Psalm 109 is one of the most challenging and disturbing psalms relevant to our theme. It has been treated as an angry, cursing prayer. But Walter Bruggemann has given it a startling fresh interpretation. It contains a passionate plea for actual justice under the sovereignty of God’s reign of justice. The figure who accuses the righteous is the one who “did not remember to show kindness, but pursued the poor and needy and the brokenhearted to their death” (v. 16). While we may not find the strict retributive justice fully satisfying, the Psalmist dares speak the angry hope that many in our world have. This is the voice of the poor that we must hear. Not vengeance, but justice in and through social processes—both judicial and political. “The truth is that the God of the Bible is committed to a public justice that is not sentimental. . . . The voice of this psalm is the voice of the poor who insist that human solidarity (hesed) matters to the quality of our common life.” His conclusion strikes at the heart of our theme. “When that voice is absent from our conversations, we likely will end with a protected religion and with a God who is not pressed enough about abiding commitments to the poor.”[2]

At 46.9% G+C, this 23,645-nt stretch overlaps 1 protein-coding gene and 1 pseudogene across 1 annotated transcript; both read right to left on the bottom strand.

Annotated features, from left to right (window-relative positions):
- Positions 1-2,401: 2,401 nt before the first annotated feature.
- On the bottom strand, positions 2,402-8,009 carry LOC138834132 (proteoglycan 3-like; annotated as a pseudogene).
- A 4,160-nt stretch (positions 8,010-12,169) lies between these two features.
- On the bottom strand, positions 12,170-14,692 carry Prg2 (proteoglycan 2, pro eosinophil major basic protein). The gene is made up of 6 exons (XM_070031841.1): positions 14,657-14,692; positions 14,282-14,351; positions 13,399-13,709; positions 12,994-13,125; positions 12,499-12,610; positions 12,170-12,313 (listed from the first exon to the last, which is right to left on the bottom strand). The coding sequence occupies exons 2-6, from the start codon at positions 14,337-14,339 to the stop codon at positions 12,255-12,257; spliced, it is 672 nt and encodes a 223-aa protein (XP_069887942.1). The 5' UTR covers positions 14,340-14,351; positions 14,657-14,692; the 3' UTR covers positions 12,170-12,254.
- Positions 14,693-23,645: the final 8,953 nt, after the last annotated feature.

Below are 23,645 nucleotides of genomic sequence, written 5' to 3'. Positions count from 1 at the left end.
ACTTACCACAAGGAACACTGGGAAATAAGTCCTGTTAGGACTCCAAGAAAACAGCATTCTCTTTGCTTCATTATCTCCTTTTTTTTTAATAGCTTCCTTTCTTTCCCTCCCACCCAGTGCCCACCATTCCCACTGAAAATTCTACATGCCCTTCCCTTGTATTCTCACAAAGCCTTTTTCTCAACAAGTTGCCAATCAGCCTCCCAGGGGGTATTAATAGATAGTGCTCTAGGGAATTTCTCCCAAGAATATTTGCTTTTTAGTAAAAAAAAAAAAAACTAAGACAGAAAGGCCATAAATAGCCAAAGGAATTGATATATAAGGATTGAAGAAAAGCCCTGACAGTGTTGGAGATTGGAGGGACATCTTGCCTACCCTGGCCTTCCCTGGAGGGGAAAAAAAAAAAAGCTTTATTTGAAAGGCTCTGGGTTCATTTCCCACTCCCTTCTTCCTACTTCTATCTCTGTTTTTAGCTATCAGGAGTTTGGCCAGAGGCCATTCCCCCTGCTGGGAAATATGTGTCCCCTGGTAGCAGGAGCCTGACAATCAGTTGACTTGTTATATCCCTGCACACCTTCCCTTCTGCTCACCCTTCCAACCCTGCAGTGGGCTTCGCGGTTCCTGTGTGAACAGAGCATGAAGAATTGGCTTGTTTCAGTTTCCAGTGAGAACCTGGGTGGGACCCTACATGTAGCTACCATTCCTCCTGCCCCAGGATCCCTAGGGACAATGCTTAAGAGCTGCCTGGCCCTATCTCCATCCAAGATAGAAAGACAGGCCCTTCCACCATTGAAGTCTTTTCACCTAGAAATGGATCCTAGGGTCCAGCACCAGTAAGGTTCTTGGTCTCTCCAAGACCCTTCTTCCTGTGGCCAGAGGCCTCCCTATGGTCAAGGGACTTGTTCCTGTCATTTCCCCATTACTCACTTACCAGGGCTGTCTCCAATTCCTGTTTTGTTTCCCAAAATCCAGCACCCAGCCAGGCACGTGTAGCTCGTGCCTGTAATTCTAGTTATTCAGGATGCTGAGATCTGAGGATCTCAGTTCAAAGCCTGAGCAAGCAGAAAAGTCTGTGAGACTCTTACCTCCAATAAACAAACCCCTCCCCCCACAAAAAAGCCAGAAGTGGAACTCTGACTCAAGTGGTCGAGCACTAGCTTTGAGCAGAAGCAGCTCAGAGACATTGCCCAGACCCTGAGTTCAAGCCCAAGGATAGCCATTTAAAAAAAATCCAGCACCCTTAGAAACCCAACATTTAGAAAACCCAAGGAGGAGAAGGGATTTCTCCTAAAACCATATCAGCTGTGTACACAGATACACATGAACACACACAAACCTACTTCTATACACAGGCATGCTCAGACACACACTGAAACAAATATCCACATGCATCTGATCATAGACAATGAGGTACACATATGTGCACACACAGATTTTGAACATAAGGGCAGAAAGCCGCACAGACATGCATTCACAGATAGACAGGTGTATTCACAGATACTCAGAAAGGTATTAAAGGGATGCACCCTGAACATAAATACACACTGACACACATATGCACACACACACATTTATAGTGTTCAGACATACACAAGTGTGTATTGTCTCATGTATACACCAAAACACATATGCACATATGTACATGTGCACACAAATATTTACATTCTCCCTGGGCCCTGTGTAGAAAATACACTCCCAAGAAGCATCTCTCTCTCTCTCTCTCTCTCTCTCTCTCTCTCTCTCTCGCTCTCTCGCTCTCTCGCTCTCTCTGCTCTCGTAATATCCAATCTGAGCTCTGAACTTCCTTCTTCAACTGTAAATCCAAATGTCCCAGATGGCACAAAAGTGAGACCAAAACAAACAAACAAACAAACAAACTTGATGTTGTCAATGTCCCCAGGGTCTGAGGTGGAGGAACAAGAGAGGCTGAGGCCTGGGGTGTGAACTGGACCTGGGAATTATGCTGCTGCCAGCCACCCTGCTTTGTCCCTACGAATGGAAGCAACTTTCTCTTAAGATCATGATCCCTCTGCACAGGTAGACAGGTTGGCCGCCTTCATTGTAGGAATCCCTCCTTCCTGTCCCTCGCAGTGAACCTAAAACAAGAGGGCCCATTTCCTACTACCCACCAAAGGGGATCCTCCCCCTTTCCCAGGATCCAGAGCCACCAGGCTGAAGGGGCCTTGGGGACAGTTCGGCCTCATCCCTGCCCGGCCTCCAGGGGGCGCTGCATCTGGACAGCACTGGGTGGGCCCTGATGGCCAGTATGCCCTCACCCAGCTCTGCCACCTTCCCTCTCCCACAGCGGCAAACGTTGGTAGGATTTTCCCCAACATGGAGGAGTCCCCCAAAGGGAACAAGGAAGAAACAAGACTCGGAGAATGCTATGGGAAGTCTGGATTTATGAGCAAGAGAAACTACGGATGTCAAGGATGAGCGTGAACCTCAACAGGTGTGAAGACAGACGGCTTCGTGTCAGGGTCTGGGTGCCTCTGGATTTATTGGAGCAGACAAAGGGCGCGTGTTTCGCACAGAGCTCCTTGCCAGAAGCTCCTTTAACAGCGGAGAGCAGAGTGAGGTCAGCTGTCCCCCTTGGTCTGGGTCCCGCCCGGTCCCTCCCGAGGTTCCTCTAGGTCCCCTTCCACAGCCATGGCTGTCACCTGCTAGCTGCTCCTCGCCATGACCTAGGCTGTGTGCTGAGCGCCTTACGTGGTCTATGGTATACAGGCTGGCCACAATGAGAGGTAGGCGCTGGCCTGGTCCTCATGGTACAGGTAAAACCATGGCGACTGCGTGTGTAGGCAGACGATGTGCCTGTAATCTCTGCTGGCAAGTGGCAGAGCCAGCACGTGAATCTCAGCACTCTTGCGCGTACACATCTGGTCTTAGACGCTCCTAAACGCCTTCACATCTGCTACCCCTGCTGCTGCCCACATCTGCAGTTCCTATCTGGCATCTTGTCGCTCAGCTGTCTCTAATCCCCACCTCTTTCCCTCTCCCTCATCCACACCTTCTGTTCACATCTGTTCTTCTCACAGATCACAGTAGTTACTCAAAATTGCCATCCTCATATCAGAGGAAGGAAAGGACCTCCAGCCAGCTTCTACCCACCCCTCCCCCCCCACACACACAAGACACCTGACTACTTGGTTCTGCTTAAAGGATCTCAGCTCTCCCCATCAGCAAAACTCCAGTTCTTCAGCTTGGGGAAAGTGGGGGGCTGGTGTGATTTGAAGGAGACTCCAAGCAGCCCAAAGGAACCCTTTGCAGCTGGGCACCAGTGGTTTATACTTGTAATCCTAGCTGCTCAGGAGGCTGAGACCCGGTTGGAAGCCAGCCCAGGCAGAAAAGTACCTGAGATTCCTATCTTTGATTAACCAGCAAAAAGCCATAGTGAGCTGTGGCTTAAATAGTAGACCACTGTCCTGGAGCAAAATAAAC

A Concluding reflection

The Psalms contain both the prophetic critique of the conditions of human degradation and elements of wisdom found in the explicitly moral instruction of Proverbs and the wisdom literature more generally. The human heart cries out to God to come to the rescue of the poor. To pray the Psalms is thus to participate in the cry against injustice and to the continuing supplication for the orphan and the widow who represent all who are relegated to poverty and neglect. The fact that the Psalms also speak of abundance and material blessing as gifts (as in Psalms 66, 67, and 147) throws into bold relief the social reality of those deprived of the good things of creation. Poverty, both spiritual and material, is not what God wills for the children of earth.